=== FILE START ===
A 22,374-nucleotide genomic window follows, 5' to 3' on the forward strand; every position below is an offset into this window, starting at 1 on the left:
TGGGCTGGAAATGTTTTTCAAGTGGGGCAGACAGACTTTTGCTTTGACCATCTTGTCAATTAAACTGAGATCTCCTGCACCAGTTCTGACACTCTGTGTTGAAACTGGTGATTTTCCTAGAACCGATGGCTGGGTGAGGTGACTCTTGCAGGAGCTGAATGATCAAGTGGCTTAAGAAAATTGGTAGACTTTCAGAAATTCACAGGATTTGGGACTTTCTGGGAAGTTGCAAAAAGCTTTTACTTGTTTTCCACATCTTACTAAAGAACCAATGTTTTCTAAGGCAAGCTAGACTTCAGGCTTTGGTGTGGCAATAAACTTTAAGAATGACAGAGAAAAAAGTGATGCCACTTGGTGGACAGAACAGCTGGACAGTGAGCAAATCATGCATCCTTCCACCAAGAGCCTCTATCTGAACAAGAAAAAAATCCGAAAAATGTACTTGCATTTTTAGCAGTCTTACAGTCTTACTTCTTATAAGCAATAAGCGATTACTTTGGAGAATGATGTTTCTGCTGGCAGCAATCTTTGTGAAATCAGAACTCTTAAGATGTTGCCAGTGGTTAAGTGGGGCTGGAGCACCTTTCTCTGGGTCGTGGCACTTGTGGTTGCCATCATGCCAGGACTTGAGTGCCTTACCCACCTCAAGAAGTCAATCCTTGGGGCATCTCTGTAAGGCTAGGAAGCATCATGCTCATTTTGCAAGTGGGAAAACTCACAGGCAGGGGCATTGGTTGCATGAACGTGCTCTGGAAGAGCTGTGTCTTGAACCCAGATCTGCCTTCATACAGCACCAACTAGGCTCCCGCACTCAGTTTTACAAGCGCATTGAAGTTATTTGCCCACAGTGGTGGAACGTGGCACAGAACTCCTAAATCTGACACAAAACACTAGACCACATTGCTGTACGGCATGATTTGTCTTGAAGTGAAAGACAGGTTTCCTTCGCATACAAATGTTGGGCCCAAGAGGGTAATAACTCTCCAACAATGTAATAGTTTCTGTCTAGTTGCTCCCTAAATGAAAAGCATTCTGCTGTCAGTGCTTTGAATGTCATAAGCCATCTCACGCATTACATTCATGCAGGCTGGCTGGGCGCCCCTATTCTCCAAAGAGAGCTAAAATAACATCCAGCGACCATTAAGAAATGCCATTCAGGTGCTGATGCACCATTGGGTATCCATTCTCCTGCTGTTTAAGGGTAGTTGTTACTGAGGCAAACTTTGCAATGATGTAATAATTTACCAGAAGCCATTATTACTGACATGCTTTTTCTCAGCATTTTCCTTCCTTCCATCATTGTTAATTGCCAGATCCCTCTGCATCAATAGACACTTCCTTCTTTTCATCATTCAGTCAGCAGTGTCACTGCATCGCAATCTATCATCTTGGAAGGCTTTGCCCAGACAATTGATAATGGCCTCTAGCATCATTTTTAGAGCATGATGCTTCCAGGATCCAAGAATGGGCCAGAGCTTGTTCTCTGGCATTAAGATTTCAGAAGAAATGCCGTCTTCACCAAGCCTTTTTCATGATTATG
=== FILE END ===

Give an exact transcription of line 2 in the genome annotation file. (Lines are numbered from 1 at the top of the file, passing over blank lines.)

TGGGCTGGAAATGTTTTTCAAGTGGGGCAGACAGACTTTTGCTTTGACCATCTTGTCAATTAAACTGAGATCTCCTGCACCAGTTCTGACACTCTGTGTTGAAACTGGTGATTTTCCTAGAACCGATGGCTGGGTGAGGTGACTCTTGCAGGAGCTGAATGATCAAGTGGCTTAAGAAAATTGGTAGACTTTCAGAAATTCACAGGATTTGGGACTTTCTGGGAAGTTGCAAAAAGCTTTTACTTGTTTTCCACATCTTACTAAAGAACCAATGTTTTCTAAGGCAAGCTAGACTTCAGGCTTTGGTGTGGCAATAAACTTTAAGAATGACAGAGAAAAAAGTGATGCCACTTGGTGGACAGAACAGCTGGACAGTGAGCAAATCATGCATCCTTCCACCAAGAGCCTCTATCTGAACAAGAAAAAAATCCGAAAAATGTACTTGCATTTTTAGCAGTCTTACAGTCTTACTTCTTATAAGCAATAAGCGATTACTTTGGAGAATGATGTTTCTGCTGGCAGCAATCTTTGTGAAATCAGAACTCTTAAGATGTTGCCAGTGGTTAAGTGGGGCTGGAGCACCTTTCTCTGGGTCGTGGCACTTGTGGTTGCCATCATGCCAGGACTTGAGTGCCTTACCCACCTCAAGAAGTCAATCCTTGGGGCATCTCTGTAAGGCTAGGAAGCATCATGCTCATTTTGCAAGTGGGAAAACTCACAGGCAGGGGCATTGGTTGCATGAACGTGCTCTGGAAGAGCTGTGTCTTGAACCCAGATCTGCCTTCATACAGCACCAACTAGGCTCCCGCACTCAGTTTTACAAGCGCATTGAAGTTATTTGCCCACAGTGGTGGAACGTGGCACAGAACTCCTAAATCTGACACAAAACACTAGACCACATTGCTGTACGGCATGATTTGTCTTGAAGTGAAAGACAGGTTTCCTTCGCATACAAATGTTGGGCCCAAGAGGGTAATAACTCTCCAACAATGTAATAGTTTCTGTCTAGTTGCTCCCTAAATGAAAAGCATTCTGCTGTCAGTGCTTTGAATGTCATAAGCCATCTCACGCATTACATTCATGCAGGCTGGCTGGGCGCCCCTATTCTCCAAAGAGAGCTAAAATAACATCCAGCGACCATTAAGAAATGCCATTCAGGTGCTGATGCACCATTGGGTATCCATTCTCCTGCTGTTTAAGGGTAGTTGTTACTGAGGCAAACTTTGCAATGATGTAATAATTTACCAGAAGCCATTATTACTGACATGCTTTTTCTCAGCATTTTCCTTCCTTCCATCATTGTTAATTGCCAGATCCCTCTGCATCAATAGACACTTCCTTCTTTTCATCATTCAGTCAGCAGTGTCACTGCATCGCAATCTATCATCTTGGAAGGCTTTGCCCAGACAATTGATAATGGCCTCTAGCATCATTTTTAGAGCATGATGCTTCCAGGATCCAAGAATGGGCCAGAGCTTGTTCTCTGGCATTAAGATTTCAGAAGAAATGCCGTCTTCACCAAGCCTTTTTCATGATTATG